We’ve reached the third installment of, “Outwitting Identity Thieves from the Start,” our new blog series outlining the effects of identity crimes (and other financial threats) on those just starting out. We’ve previously covered Identity Theft in College and Scams Targeting Job Seekers but now we move to one of the most celebrated (and financially trying) moments in life — marriage.
It Begins with a Budget
Engaged couples may feel like they’re getting a crash course in budgeting as they plan their dream wedding, but don’t let the wedding budget buzz deter you from some long-term financial planning.
To start, newlyweds should review individual monthly expenses and decide how those expenses might change after marriage. Slashing newly-shared expenses, such as rent and utilities, feels great. But glancing at each other’s more frivolous expenditures might send your better half into a panic. These non-essential expenses are where lifestyle expectations come into play.
Reflect on and discuss your expectations by asking yourselves what matters most. It could be starting a family or going back to school. You and your spouse are likely aware of these hopes and ambitions— but by discussing them you can effectively plan for the future and achieve your goals faster.
When planning, be sure to put the less glamorous aspects under a microscope. Assess the timeframe and return on investment (if applicable) and develop backup plans based on the lifestyle you expect to maintain along the way — could you give up dining out if it meant reaching your dreams faster?
(Need help budgeting? Check out our budgeting blog post.)
The Great Income Debate
There’s no right answer when it comes to equitably allocating income. However, this is a decision you and your spouse will have to make. This discussion helps ensure newlyweds have high visibility of expenses and a clear understanding of joint financial objectives.
If you and your fiancée earn similar amounts, 50/50 is likely your best method for sharing financial responsibilities. But if one spouse brings home more money or one chooses to stay home, you must both make sure there is a rhyme and rhythm to how your household’s income is allocated, regardless of who’s the primary breadwinner.
Changes to Your Personal Information
Marriage is brimming with love, romance and undoubtedly a boatload of paperwork. Besides the standard marriage license and changes to your tax filings, you will tack on extra changes if you plan to take a new last name. If so, here are various documents newlyweds will need to update.
The Name Change Checklist:
- Social Security card – report the change to the Social Security Administration by filing Form SS-5, Application for a Social Security Card. This form can be found at SSA.gov, by calling 800-772-1213 or by visiting your local SSA office.
- Driver’s License – bring your old license, certified marriage license and new Social Security card.
- Passport – the process and cost depend on the age of your current passport. Visit the U.S. Department of State’s website for more information.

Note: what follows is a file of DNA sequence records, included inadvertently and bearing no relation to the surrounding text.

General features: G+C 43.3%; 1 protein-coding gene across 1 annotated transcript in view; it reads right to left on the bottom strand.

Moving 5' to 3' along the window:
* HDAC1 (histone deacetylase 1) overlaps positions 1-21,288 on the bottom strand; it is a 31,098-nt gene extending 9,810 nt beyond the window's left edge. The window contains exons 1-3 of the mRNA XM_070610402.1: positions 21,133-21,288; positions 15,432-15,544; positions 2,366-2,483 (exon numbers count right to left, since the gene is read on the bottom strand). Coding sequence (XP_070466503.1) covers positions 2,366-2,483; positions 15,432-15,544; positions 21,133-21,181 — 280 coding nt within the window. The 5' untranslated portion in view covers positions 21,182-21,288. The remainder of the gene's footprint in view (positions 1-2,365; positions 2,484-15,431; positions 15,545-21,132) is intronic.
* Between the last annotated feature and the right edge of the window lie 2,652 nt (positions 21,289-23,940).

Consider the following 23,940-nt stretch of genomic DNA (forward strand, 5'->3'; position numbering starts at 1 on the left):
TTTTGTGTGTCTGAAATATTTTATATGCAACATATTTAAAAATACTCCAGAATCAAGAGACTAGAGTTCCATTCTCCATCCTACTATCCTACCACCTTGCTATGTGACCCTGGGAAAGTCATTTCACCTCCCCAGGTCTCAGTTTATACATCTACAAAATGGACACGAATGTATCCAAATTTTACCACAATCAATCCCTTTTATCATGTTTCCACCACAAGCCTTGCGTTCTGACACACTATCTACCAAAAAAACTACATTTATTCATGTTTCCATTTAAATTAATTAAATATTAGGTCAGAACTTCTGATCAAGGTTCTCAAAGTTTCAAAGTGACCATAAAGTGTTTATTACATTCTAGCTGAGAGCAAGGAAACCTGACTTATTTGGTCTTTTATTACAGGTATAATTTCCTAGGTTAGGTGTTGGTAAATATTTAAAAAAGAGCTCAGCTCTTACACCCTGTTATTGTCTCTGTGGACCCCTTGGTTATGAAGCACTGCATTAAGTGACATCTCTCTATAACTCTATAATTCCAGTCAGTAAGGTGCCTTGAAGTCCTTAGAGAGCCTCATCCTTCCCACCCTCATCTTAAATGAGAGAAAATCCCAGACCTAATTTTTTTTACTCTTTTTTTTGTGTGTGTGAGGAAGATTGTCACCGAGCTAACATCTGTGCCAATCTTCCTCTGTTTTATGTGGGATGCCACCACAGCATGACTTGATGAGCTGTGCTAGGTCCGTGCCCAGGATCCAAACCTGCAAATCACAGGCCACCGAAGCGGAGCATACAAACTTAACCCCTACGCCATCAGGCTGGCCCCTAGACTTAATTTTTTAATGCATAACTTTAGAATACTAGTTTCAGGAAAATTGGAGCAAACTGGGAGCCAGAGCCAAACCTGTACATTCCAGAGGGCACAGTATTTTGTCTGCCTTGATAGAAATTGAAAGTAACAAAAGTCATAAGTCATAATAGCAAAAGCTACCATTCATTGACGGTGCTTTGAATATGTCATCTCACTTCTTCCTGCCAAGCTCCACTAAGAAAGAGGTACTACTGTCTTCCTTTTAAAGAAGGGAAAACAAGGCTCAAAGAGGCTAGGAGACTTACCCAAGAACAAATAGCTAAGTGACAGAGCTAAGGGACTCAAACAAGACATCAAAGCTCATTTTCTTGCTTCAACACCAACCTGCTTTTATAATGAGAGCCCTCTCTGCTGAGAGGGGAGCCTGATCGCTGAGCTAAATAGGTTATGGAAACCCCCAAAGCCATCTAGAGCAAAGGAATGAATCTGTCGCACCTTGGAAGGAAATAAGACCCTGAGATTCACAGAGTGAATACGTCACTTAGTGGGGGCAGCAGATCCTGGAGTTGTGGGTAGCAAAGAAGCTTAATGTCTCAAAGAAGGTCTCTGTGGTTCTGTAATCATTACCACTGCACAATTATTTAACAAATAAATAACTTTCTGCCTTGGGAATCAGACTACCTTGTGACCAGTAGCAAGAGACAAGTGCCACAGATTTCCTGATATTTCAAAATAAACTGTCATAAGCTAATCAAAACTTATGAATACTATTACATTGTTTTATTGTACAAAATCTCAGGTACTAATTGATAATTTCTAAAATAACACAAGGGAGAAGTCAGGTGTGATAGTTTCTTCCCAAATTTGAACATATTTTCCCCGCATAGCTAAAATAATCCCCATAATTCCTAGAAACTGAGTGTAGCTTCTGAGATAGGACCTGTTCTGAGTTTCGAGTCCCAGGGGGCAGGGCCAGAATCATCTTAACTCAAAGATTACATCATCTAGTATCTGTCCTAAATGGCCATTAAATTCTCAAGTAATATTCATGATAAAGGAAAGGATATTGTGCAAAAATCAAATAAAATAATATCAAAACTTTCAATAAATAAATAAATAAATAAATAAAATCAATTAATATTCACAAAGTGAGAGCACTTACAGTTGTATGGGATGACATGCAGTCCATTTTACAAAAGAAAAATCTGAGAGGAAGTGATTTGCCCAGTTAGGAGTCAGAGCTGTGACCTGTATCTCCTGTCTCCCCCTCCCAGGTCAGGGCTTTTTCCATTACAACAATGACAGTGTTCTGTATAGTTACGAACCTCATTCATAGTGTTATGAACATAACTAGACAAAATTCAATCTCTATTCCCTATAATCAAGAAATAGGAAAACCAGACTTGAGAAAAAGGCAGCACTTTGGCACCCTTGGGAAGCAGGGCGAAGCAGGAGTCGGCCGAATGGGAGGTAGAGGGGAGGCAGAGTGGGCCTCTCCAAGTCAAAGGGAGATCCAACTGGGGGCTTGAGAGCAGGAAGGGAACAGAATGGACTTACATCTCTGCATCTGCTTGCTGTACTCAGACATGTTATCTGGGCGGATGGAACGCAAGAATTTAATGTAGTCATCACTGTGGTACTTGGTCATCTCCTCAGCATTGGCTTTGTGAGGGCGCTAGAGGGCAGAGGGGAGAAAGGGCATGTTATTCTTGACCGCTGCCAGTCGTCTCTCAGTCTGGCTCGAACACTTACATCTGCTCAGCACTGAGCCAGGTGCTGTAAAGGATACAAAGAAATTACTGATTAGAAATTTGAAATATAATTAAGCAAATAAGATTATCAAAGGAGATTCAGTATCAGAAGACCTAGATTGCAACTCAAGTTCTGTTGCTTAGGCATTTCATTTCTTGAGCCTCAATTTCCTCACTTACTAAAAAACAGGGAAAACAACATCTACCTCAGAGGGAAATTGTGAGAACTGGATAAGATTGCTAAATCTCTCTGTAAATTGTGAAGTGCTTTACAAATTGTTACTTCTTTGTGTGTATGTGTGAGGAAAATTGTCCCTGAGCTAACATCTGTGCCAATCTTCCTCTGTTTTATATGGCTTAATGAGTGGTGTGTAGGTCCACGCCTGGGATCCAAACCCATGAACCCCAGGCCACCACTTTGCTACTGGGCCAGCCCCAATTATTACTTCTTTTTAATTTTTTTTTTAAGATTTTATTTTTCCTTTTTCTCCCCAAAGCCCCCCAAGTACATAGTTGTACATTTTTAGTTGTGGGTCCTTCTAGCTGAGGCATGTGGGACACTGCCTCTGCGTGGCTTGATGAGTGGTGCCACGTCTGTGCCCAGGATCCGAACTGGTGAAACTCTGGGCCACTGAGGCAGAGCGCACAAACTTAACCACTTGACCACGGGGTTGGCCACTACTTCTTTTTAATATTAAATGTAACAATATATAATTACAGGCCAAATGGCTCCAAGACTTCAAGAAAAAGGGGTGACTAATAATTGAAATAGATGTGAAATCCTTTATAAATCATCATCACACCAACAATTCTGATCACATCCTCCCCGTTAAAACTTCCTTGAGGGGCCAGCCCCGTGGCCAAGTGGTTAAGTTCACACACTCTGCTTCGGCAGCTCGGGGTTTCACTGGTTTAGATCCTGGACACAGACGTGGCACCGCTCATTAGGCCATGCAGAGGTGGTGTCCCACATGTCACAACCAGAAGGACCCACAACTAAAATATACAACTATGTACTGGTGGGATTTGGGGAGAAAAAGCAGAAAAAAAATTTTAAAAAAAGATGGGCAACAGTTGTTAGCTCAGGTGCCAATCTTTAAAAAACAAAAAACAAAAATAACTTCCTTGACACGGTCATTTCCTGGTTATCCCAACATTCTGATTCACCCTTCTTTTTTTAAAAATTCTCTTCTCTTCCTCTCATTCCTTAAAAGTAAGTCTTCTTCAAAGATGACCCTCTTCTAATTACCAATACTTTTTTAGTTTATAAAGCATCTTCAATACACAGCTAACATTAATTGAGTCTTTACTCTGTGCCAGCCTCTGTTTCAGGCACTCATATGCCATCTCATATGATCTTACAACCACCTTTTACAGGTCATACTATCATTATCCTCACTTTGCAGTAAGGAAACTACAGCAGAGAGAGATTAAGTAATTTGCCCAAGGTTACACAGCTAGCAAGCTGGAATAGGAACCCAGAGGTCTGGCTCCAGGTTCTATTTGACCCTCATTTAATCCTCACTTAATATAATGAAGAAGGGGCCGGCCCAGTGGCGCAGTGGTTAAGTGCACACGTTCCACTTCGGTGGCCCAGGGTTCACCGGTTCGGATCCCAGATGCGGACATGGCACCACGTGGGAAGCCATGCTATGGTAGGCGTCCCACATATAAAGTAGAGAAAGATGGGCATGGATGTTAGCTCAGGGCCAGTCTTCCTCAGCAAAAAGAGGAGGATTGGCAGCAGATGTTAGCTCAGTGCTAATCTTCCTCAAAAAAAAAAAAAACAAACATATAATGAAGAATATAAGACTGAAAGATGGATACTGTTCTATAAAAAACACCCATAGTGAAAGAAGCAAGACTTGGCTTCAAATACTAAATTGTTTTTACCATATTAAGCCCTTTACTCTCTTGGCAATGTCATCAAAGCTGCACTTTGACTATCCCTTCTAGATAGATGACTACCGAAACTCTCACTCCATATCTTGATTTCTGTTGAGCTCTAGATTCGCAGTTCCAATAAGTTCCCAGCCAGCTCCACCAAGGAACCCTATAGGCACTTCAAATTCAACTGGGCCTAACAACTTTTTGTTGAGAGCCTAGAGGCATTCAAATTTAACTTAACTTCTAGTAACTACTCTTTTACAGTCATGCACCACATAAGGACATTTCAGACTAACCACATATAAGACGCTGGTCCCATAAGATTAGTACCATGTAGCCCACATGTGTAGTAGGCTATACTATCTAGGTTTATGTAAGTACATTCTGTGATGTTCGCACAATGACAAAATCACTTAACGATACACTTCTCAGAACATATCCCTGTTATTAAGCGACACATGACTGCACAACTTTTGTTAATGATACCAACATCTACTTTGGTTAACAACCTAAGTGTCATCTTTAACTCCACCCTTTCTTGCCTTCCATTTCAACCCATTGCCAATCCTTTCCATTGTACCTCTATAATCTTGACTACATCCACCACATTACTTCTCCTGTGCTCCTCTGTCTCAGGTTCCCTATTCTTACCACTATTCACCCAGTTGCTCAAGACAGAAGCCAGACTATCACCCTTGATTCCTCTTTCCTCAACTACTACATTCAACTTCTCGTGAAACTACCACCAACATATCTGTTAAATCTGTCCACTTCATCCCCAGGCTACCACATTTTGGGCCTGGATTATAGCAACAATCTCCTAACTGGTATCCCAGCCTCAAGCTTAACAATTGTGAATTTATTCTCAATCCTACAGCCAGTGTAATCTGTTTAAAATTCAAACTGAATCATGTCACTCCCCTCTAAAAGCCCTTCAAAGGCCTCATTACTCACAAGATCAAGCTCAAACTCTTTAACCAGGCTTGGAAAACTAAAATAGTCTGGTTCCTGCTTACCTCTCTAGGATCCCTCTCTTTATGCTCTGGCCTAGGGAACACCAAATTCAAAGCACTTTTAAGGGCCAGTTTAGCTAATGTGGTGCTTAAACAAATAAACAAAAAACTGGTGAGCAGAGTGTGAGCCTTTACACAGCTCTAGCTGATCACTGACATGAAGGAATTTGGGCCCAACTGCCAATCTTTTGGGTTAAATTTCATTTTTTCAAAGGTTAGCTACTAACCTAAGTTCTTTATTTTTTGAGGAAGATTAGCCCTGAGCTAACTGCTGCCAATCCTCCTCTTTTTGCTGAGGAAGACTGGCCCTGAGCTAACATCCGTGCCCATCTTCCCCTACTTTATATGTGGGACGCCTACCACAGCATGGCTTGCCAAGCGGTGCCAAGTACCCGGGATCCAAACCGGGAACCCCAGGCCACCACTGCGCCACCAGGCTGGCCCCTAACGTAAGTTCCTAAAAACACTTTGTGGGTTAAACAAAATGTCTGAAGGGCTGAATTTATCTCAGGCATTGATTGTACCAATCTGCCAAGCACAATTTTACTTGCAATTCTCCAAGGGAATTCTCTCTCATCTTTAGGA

- Employment information – discuss what records need to be altered with your HR department.
- Bank information – this includes financial accounts, loans and mortgages.
- Voter registration – submit a new voter registration application along with a “change of name” form. Find more information at headcount.org.
- Medical records – contact your healthcare providers directly.
- Insurance information – update family status and changes to your personal information. Insurers typically provide price breaks for married couples.
- Legal documents – coordinate changes with your attorney.
While this list may seem like a nightmare for newlyweds, it’s a jackpot for identity thieves. Keep this flurry of personally identifiable information (PII) to a minimum by securely storing and mailing documents (do not email unencrypted PII), avoiding phishing scams and disabling public Wi-Fi when checking off your list.
Cohabitating with Credit
This is where I find the most misinformation regarding marriage and money. Time and time again, engaged couples fret over irrational fears. What in particular?
Will my spouse’s credit score affect mine?
The short and sweet answer — no. Despite the financial responsibilities you will soon share, your credit score is yours alone. As it is tied to your Social Security number, it remains a unique identifier of strictly your history of financial responsibility. However, once you become married, any accounts you open in both of your names — such as credit, loans and mortgages — become joint obligations and impact both of your credit scores. If you default on any joint account payments, the delinquency is shared equally.
Now, just because you don’t share a credit score doesn’t mean debt accumulated when you are single won’t burden your marriage. How you choose to tackle this debt, similarly to how you allocate your income, will be up to you and your spouse. Discuss payment options and how much should be set aside to pay down debt.
Overall, the simple solution to the financial hurdles newlyweds may face is open communication and visibility surrounding money, debt and lifestyle expectations. I hope these tips will prove valuable as you start this new chapter of your life. Congratulations!
For more information on scams and identity theft, please visit FightingIdentityCrimes.com.
The views and opinions expressed in this article are those of EZShield Inc. alone and do not necessarily reflect the opinions of any other person or entity, including specifically any person or entity affiliated with the distribution or display of this content.